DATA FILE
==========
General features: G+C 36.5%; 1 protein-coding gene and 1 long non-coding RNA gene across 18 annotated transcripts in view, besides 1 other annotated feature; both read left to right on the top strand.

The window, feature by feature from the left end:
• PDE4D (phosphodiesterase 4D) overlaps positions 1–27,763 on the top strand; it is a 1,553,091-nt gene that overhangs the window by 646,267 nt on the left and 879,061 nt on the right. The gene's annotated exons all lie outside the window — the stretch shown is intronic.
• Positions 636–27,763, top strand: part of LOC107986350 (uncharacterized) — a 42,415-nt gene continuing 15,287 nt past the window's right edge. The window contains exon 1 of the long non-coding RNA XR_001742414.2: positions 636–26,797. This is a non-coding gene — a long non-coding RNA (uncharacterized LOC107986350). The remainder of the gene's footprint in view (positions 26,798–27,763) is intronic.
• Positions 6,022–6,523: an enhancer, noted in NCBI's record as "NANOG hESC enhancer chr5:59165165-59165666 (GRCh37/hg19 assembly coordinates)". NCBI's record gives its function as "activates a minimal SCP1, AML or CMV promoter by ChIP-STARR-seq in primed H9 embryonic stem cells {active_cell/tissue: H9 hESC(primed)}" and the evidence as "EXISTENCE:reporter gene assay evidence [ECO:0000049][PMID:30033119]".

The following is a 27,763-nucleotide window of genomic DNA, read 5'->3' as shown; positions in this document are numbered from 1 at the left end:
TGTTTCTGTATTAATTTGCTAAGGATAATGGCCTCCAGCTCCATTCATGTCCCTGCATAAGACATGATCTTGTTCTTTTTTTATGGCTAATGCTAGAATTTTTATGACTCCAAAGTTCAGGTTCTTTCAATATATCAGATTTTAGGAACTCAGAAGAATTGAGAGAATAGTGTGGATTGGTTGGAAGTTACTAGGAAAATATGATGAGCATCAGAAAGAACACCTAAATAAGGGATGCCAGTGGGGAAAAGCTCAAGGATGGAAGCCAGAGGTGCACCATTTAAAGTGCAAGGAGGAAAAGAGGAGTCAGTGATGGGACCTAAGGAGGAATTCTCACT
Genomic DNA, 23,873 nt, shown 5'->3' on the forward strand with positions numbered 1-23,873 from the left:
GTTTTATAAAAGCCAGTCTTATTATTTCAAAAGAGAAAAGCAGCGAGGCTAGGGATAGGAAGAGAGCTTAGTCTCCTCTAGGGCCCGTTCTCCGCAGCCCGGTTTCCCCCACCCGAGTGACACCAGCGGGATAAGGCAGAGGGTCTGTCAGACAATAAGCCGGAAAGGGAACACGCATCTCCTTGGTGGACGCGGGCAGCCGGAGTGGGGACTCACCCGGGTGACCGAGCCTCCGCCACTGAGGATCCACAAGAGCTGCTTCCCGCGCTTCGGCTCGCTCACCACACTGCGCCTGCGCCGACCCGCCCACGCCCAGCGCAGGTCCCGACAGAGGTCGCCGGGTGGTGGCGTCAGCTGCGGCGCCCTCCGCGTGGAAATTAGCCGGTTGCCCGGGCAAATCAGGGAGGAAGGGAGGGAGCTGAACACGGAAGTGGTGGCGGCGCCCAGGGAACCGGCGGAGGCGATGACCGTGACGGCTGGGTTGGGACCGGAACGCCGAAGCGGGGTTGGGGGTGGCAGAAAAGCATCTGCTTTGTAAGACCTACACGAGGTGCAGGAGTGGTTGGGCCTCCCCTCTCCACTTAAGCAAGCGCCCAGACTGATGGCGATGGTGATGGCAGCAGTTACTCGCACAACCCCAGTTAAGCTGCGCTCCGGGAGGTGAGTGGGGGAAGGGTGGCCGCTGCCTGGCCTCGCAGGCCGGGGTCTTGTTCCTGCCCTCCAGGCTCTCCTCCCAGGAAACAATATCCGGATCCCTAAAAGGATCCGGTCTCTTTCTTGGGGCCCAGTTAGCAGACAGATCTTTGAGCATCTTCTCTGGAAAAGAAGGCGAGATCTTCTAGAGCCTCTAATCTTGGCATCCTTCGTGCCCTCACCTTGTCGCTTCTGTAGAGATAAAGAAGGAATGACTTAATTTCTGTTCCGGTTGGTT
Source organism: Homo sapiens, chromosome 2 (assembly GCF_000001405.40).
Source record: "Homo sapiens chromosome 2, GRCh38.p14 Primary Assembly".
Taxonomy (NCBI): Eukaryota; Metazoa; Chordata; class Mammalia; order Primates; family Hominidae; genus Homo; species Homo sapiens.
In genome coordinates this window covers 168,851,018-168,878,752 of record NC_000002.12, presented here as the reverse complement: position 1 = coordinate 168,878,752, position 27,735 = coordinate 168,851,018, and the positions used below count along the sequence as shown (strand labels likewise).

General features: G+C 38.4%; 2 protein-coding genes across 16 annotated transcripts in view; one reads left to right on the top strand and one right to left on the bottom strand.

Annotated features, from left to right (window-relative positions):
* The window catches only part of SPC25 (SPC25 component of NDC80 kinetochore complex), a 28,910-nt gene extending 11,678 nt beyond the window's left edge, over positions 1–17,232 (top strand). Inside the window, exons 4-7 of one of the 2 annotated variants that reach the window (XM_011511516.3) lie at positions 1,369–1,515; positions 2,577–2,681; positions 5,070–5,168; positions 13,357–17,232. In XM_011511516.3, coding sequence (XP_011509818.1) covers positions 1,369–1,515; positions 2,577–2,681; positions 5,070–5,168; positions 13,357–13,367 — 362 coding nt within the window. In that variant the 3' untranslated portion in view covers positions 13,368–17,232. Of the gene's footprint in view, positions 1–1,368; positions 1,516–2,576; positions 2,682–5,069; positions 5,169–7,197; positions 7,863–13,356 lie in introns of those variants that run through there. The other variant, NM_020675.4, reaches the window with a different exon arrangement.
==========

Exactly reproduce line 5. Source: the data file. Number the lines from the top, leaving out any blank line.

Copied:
• Positions 6,022–6,523: an enhancer, noted in NCBI's record as "NANOG hESC enhancer chr5:59165165-59165666 (GRCh37/hg19 assembly coordinates)". NCBI's record gives its function as "activates a minimal SCP1, AML or CMV promoter by ChIP-STARR-seq in primed H9 embryonic stem cells {active_cell/tissue: H9 hESC(primed)}" and the evidence as "EXISTENCE:reporter gene assay evidence [ECO:0000049][PMID:30033119]".